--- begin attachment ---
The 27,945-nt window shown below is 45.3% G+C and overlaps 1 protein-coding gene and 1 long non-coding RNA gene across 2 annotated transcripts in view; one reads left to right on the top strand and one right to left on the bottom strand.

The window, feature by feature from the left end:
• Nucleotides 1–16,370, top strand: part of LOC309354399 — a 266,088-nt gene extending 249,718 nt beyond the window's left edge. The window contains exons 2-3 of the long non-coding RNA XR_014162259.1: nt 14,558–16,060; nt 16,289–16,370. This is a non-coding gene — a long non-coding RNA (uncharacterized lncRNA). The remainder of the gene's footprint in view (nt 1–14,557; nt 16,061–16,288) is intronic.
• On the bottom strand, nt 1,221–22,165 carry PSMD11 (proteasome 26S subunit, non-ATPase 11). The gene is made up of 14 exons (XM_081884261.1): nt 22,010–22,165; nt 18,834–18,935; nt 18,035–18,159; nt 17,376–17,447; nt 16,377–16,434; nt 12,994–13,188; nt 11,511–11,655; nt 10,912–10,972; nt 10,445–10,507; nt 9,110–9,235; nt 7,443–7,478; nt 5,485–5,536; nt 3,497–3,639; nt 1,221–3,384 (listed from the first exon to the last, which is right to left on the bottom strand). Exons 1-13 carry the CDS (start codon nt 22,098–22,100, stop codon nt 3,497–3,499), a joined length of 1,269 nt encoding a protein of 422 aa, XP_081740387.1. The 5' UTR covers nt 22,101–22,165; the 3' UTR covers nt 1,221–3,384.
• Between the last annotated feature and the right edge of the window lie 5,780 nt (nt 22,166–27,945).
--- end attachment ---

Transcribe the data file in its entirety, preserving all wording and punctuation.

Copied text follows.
The 27,945-nt window shown below is 45.3% G+C and overlaps 1 protein-coding gene and 1 long non-coding RNA gene across 2 annotated transcripts in view; one reads left to right on the top strand and one right to left on the bottom strand.

The window, feature by feature from the left end:
• Nucleotides 1–16,370, top strand: part of LOC309354399 — a 266,088-nt gene extending 249,718 nt beyond the window's left edge. The window contains exons 2-3 of the long non-coding RNA XR_014162259.1: nt 14,558–16,060; nt 16,289–16,370. This is a non-coding gene — a long non-coding RNA (uncharacterized lncRNA). The remainder of the gene's footprint in view (nt 1–14,557; nt 16,061–16,288) is intronic.
• On the bottom strand, nt 1,221–22,165 carry PSMD11 (proteasome 26S subunit, non-ATPase 11). The gene is made up of 14 exons (XM_081884261.1): nt 22,010–22,165; nt 18,834–18,935; nt 18,035–18,159; nt 17,376–17,447; nt 16,377–16,434; nt 12,994–13,188; nt 11,511–11,655; nt 10,912–10,972; nt 10,445–10,507; nt 9,110–9,235; nt 7,443–7,478; nt 5,485–5,536; nt 3,497–3,639; nt 1,221–3,384 (listed from the first exon to the last, which is right to left on the bottom strand). Exons 1-13 carry the CDS (start codon nt 22,098–22,100, stop codon nt 3,497–3,499), a joined length of 1,269 nt encoding a protein of 422 aa, XP_081740387.1. The 5' UTR covers nt 22,101–22,165; the 3' UTR covers nt 1,221–3,384.
• Between the last annotated feature and the right edge of the window lie 5,780 nt (nt 22,166–27,945).